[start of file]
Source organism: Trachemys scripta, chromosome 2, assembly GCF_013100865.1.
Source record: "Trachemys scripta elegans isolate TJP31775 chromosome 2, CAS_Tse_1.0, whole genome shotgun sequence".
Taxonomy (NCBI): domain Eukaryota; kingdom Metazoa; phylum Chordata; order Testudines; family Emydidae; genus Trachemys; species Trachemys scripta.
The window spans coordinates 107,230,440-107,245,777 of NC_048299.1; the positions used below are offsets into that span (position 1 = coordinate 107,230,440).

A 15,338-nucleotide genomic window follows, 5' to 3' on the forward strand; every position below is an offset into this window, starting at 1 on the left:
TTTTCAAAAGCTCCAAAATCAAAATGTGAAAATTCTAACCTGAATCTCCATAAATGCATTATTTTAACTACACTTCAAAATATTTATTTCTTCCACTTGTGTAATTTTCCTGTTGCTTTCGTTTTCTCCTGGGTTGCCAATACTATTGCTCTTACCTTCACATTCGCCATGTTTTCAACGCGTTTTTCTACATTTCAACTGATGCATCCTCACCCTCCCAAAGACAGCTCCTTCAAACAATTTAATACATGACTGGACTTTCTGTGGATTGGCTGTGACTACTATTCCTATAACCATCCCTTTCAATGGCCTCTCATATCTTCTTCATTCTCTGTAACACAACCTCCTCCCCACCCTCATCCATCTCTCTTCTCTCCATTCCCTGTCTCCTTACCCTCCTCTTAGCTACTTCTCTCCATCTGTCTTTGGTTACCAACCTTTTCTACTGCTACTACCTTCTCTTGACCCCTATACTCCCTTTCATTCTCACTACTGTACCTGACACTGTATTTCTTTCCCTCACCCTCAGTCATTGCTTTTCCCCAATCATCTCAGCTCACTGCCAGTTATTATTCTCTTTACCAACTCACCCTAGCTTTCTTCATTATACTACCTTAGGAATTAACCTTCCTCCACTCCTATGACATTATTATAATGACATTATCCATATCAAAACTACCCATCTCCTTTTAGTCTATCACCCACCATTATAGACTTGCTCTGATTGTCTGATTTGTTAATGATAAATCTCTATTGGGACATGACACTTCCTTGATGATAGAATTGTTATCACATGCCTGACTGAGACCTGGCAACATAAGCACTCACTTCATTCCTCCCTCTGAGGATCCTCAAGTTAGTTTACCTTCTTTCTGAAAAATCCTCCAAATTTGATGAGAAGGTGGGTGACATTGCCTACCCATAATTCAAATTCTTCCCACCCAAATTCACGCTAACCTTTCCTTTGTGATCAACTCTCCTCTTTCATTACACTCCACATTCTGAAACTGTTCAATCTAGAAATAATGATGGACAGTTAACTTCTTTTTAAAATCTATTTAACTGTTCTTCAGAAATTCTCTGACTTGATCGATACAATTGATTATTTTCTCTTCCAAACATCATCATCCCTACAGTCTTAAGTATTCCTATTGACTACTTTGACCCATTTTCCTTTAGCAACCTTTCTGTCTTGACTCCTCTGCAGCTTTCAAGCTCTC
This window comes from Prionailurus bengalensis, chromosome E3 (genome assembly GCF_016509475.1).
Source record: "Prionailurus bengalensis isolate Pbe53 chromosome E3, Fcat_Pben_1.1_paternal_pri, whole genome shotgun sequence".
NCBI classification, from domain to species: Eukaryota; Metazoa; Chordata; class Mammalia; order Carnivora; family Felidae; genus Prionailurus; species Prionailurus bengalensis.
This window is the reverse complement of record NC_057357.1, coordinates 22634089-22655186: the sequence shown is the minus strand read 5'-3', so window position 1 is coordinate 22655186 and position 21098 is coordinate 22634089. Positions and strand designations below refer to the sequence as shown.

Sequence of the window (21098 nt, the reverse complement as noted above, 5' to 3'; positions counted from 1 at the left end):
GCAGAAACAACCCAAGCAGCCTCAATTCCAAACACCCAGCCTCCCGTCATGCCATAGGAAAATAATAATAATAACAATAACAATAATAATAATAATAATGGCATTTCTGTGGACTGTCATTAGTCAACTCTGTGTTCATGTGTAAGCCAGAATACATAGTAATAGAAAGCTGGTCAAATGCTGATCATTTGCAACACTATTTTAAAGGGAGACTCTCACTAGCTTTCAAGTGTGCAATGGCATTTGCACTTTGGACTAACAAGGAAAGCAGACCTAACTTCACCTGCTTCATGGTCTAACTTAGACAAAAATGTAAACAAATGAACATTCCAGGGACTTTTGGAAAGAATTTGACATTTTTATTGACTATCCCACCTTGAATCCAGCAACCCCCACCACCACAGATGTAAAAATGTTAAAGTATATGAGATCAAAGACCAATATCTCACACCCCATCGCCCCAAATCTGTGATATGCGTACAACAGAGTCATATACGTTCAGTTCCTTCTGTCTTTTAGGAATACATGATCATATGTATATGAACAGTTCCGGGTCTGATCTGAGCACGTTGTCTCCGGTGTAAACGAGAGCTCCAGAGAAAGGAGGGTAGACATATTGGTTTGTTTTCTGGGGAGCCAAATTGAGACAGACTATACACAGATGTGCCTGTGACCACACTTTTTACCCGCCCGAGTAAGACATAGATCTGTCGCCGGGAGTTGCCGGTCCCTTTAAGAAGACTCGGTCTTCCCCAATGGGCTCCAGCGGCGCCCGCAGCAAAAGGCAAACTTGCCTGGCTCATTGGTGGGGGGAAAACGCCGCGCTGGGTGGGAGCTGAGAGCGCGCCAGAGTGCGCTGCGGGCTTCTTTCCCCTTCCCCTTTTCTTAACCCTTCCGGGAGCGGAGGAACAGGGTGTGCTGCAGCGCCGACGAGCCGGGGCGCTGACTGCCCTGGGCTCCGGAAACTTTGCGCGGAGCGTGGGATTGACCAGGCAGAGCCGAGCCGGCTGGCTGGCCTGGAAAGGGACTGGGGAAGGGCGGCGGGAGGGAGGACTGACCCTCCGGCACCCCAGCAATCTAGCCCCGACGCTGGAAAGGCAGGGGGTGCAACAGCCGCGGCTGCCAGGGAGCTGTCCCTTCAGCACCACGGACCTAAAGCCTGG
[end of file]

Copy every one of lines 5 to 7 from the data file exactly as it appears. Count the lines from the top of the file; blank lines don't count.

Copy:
A 15,338-nucleotide genomic window follows, 5' to 3' on the forward strand; every position below is an offset into this window, starting at 1 on the left:
TTTTCAAAAGCTCCAAAATCAAAATGTGAAAATTCTAACCTGAATCTCCATAAATGCATTATTTTAACTACACTTCAAAATATTTATTTCTTCCACTTGTGTAATTTTCCTGTTGCTTTCGTTTTCTCCTGGGTTGCCAATACTATTGCTCTTACCTTCACATTCGCCATGTTTTCAACGCGTTTTTCTACATTTCAACTGATGCATCCTCACCCTCCCAAAGACAGCTCCTTCAAACAATTTAATACATGACTGGACTTTCTGTGGATTGGCTGTGACTACTATTCCTATAACCATCCCTTTCAATGGCCTCTCATATCTTCTTCATTCTCTGTAACACAACCTCCTCCCCACCCTCATCCATCTCTCTTCTCTCCATTCCCTGTCTCCTTACCCTCCTCTTAGCTACTTCTCTCCATCTGTCTTTGGTTACCAACCTTTTCTACTGCTACTACCTTCTCTTGACCCCTATACTCCCTTTCATTCTCACTACTGTACCTGACACTGTATTTCTTTCCCTCACCCTCAGTCATTGCTTTTCCCCAATCATCTCAGCTCACTGCCAGTTATTATTCTCTTTACCAACTCACCCTAGCTTTCTTCATTATACTACCTTAGGAATTAACCTTCCTCCACTCCTATGACATTATTATAATGACATTATCCATATCAAAACTACCCATCTCCTTTTAGTCTATCACCCACCATTATAGACTTGCTCTGATTGTCTGATTTGTTAATGATAAATCTCTATTGGGACATGACACTTCCTTGATGATAGAATTGTTATCACATGCCTGACTGAGACCTGGCAACATAAGCACTCACTTCATTCCTCCCTCTGAGGATCCTCAAGTTAGTTTACCTTCTTTCTGAAAAATCCTCCAAATTTGATGAGAAGGTGGGTGACATTGCCTACCCATAATTCAAATTCTTCCCACCCAAATTCACGCTAACCTTTCCTTTGTGATCAACTCTCCTCTTTCATTACACTCCACATTCTGAAACTGTTCAATCTAGAAATAATGATGGACAGTTAACTTCTTTTTAAAATCTATTTAACTGTTCTTCAGAAATTCTCTGACTTGATCGATACAATTGATTATTTTCTCTTCCAAACATCATCATCCCTACAGTCTTAAGTATTCCTATTGACTACTTTGACCCATTTTCCTTTAGCAACCTTTCTGTCTTGACTCCTCTGCAGCTTTCAAGCTCTC
This window comes from Prionailurus bengalensis, chromosome E3 (genome assembly GCF_016509475.1).